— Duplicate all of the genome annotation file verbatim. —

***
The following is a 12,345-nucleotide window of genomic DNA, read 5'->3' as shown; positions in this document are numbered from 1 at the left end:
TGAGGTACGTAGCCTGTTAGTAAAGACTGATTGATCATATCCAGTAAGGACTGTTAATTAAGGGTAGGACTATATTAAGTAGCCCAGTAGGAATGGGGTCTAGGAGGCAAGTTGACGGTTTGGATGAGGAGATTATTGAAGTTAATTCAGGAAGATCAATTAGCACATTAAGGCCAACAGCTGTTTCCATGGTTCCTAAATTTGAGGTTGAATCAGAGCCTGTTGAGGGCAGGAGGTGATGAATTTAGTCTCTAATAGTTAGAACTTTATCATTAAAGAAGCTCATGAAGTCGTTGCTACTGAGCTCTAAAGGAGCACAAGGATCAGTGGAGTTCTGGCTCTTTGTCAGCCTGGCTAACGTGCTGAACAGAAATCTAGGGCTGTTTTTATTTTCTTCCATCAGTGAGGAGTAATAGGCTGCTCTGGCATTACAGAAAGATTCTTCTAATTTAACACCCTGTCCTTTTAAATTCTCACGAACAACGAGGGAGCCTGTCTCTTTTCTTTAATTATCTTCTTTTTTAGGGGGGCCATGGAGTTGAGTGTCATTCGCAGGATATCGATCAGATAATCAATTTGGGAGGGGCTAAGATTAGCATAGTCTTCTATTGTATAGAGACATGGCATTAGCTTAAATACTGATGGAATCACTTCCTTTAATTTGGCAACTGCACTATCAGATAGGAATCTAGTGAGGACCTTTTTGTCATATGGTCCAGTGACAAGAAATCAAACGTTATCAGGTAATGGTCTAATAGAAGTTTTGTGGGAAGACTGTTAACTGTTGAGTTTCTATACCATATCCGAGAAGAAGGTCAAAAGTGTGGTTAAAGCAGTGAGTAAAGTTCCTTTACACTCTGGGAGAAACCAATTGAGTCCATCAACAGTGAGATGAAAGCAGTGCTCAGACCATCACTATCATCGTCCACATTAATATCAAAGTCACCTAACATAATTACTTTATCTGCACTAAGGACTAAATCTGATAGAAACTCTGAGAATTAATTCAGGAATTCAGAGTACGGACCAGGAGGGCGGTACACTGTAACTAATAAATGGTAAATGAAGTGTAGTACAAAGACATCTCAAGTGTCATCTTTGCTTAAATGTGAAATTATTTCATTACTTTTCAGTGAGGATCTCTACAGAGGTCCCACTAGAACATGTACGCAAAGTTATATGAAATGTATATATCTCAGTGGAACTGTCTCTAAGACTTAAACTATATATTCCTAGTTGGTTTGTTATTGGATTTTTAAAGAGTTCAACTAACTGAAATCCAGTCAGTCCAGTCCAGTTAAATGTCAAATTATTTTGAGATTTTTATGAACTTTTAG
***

The following is a 12,345-nucleotide window of genomic DNA, read 5'->3' as shown; positions in this document are numbered from 1 at the left end:
TGAGGTACGTAGCCTGTTAGTAAAGACTGATTGATCATATCCAGTAAGGACTGTTAATTAAGGGTAGGACTATATTAAGTAGCCCAGTAGGAATGGGGTCTAGGAGGCAAGTTGACGGTTTGGATGAGGAGATTATTGAAGTTAATTCAGGAAGATCAATTAGCACATTAAGGCCAACAGCTGTTTCCATGGTTCCTAAATTTGAGGTTGAATCAGAGCCTGTTGAGGGCAGGAGGTGATGAATTTAGTCTCTAATAGTTAGAACTTTATCATTAAAGAAGCTCATGAAGTCGTTGCTACTGAGCTCTAAAGGAGCACAAGGATCAGTGGAGTTCTGGCTCTTTGTCAGCCTGGCTAACGTGCTGAACAGAAATCTAGGGCTGTTTTTATTTTCTTCCATCAGTGAGGAGTAATAGGCTGCTCTGGCATTACAGAAAGATTCTTCTAATTTAACACCCTGTCCTTTTAAATTCTCACGAACAACGAGGGAGCCTGTCTCTTTTCTTTAATTATCTTCTTTTTTAGGGGGGCCATGGAGTTGAGTGTCATTCGCAGGATATCGATCAGATAATCAATTTGGGAGGGGCTAAGATTAGCATAGTCTTCTATTGTATAGAGACATGGCATTAGCTTAAATACTGATGGAATCACTTCCTTTAATTTGGCAACTGCACTATCAGATAGGAATCTAGTGAGGACCTTTTTGTCATATGGTCCAGTGACAAGAAATCAAACGTTATCAGGTAATGGTCTAATAGAAGTTTTGTGGGAAGACTGTTAACTGTTGAGTTTCTATACCATATCCGAGAAGAAGGTCAAAAGTGTGGTTAAAGCAGTGAGTAAAGTTCCTTTACACTCTGGGAGAAACCAATTGAGTCCATCAACAGTGAGATGAAAGCAGTGCTCAGACCATCACTATCATCGTCCACATTAATATCAAAGTCACCTAACATAATTACTTTATCTGCACTAAGGACTAAATCTGATAGAAACTCTGAGAATTAATTCAGGAATTCAGAGTACGGACCAGGAGGGCGGTACACTGTAACTAATAAATGGTAAATGAAGTGTAGTACAAAGACATCTCAAGTGTCATCTTTGCTTAAATGTGAAATTATTTCATTACTTTTCAGTGAGGATCTCTACAGAGGTCCCACTAGAACATGTACGCAAAGTTATATGAAATGTATATATCTCAGTGGAACTGTCTCTAAGACTTAAACTATATATTCCTAGTTGGTTTGTTATTGGATTTTTAAAGAGTTCAACTAACTGAAATCCAGTCAGTCCAGTCCAGTTAAATGTCAAATTATTTTGAGATTTTTATGAACTTTTAG